HAVERHILL — An unexpected influx of students with severe learning disabilities — including one child the School Department has spent approximately $350,000 on since January — has the Haverhill district facing a large budget shortfall with only three weeks left in the fiscal year.
Superintendent James Scully said 14 special educations students have moved to Haverhill since the school year began in September — the largest number of mid-year move-ins that anyone can remember, he said. The cost of providing school services for the 14 students has been about $750,000 so far — money that was not budgeted because the students moved here during the school year, the superintendent said.
Under state law, public school districts must provide whatever staff and other resources are required to educate students with learning and physical disabilities.
“This is a problem right now for districts all around us,” Scully said, noting that Massachusetts’ special education laws are among the most liberal in the country in what they require school districts to pay for.
“I know professionals and corporate people from the south who moved here just for access to special educations services,” the superintendent said.
Scully said the $350,000 it has cost this year to educate the most expensive mid-year special education student was actually negotiated “way down” by city lawyers. Another student who moved here a few months ago has already cost the district $141,000, he said.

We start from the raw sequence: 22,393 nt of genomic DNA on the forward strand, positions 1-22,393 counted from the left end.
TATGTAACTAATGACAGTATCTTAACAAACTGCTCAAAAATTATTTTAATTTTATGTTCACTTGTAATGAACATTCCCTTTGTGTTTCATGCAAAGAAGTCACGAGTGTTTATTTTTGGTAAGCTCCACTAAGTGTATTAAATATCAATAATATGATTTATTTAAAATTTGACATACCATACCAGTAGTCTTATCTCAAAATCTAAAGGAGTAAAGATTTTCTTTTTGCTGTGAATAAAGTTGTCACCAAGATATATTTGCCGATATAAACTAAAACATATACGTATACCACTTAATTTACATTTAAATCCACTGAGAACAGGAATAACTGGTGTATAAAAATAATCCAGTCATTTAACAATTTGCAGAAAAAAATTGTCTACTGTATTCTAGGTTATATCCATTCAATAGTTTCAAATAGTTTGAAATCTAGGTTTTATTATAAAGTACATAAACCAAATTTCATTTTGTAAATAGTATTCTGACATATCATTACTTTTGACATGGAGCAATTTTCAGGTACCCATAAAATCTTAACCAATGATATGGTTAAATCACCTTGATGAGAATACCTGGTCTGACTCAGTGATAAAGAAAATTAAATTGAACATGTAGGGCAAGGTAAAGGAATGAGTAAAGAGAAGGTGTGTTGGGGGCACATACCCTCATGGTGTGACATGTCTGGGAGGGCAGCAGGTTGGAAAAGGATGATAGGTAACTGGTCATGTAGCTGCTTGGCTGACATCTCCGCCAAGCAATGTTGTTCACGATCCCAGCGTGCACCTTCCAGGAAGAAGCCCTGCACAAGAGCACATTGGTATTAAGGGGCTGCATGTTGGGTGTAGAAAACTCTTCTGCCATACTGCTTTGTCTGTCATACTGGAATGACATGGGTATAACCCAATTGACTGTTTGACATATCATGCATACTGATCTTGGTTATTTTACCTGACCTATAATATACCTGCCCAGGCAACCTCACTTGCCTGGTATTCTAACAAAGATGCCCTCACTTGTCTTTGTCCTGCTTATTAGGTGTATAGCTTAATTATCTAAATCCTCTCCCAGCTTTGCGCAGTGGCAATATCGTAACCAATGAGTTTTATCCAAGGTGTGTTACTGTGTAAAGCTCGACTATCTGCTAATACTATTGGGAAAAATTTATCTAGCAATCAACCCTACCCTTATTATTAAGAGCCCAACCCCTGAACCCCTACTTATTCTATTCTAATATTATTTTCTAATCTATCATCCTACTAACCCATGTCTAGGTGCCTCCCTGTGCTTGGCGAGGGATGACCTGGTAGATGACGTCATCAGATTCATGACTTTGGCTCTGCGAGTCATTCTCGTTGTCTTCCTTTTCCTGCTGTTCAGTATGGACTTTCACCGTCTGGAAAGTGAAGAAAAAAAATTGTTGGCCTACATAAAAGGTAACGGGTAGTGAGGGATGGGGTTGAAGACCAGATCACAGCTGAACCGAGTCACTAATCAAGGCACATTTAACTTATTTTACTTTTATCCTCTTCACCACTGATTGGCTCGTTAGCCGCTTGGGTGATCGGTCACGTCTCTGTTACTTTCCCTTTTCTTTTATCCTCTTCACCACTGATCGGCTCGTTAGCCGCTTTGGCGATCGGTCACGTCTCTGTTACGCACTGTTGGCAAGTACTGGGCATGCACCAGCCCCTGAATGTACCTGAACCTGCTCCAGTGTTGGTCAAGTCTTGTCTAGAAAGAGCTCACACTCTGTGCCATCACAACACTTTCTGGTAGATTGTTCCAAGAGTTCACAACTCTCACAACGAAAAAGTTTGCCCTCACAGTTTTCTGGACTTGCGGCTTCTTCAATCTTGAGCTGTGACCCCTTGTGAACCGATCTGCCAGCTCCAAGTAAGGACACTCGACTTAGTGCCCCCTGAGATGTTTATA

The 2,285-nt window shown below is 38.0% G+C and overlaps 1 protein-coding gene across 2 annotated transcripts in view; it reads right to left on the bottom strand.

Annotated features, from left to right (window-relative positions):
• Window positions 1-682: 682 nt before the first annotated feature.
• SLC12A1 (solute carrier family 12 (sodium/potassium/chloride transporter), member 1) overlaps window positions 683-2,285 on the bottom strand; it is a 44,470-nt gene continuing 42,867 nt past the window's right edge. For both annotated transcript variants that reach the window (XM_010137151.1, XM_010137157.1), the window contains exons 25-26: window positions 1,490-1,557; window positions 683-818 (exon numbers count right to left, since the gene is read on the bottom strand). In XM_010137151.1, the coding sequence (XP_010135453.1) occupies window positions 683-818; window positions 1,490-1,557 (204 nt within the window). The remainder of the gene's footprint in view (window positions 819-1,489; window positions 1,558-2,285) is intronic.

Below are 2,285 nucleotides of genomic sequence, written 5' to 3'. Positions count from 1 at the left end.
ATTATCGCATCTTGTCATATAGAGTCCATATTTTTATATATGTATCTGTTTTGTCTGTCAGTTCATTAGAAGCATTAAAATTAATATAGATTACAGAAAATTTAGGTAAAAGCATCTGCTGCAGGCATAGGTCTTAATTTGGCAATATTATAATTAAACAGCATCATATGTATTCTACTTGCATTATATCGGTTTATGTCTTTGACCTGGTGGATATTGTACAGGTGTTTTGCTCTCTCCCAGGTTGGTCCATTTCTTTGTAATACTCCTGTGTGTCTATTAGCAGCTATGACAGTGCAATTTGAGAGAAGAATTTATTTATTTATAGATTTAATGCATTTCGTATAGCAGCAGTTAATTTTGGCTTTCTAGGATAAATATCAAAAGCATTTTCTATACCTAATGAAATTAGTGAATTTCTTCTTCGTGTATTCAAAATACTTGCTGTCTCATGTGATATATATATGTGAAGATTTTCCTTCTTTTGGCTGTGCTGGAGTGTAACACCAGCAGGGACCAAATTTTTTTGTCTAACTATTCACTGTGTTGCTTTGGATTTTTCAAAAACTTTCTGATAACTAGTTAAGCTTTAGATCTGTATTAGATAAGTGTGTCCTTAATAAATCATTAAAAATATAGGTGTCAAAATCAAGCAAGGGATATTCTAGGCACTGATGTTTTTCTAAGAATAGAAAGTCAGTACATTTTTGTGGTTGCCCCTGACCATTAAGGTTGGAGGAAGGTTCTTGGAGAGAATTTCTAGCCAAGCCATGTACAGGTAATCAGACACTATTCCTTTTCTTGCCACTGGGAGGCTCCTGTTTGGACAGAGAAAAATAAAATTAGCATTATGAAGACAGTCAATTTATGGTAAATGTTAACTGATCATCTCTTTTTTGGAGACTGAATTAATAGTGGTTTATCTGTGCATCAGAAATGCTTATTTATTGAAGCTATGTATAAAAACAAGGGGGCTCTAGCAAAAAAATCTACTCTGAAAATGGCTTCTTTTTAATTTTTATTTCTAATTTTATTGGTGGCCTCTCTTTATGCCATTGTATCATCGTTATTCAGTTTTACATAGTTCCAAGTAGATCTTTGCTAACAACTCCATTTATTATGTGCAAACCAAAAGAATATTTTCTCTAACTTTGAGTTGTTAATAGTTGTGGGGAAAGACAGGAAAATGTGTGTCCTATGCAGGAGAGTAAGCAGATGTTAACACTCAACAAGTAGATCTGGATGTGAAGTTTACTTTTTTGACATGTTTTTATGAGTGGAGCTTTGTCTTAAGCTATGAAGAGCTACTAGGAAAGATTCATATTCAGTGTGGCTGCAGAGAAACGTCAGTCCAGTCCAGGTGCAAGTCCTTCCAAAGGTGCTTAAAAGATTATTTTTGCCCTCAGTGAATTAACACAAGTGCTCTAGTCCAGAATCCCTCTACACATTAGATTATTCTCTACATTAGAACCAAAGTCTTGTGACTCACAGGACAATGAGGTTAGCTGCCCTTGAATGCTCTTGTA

The superintendent briefed the School Committee on the budget shortfall at last week’s School Committee meeting. At that meeting, he said he could not pinpoint the deficit because administrators are still trying to determine how much money is going to be left in other accounts on June 30 — the last day in the fiscal year — to put toward the shortfall.
“We aren’t sure how this is going to all settle out yet,” Scully said. “We hope to be able to transfer overages in other line items to cover some of the shortfall. We are also hoping for more state or federal aid, but we don’t expect to be able to cover all of it (the deficit).”
Scully said he has been aware of the problem for several months. In response, the district stopped hiring new workers in January and stopped purchasing new supplies two months ago, he said.
Mayor James Fiorentini, also the School Committee chairman, said he has been told to expect a shortfall in the $750,000 range. The city is legally obligated to cover any school budget shortfalls at the end of the fiscal year, the mayor said.
“Why don’t we have a plan to solve this here tonight?” Fiorentini asked Scully at last week’s school board meeting. “This is unacceptable not to have a plan.”
Several School Committee joined the mayor in pressing Scully for an immediate solution.
“I don’t want us to have to call an emergency meeting with five days left in the fiscal year and have to go to the mayor asking for the city to bail us out,” Committee member Scott Wood said.
“I’d like to see an immediate cost-cutting plan,” Committee President Paul Magliocchetti said
Yesterday, Scully said he still was unsure what the final shortfall might be. He said he planned to have “some definitive numbers” for the School Committee by the end of the week.
“It’s not poor planning to get hit with a $350,000 bill for educating one student for six months,” Scully said. “The state says we have to pay and the state tells us what we have to pay. We have no choice.”
Committee members said they will look to the city’s legislative delegation for help.
“We need to talk to our legislators about special education students moving here and bankrupting us,” Committee member Joe Bevilacqua said.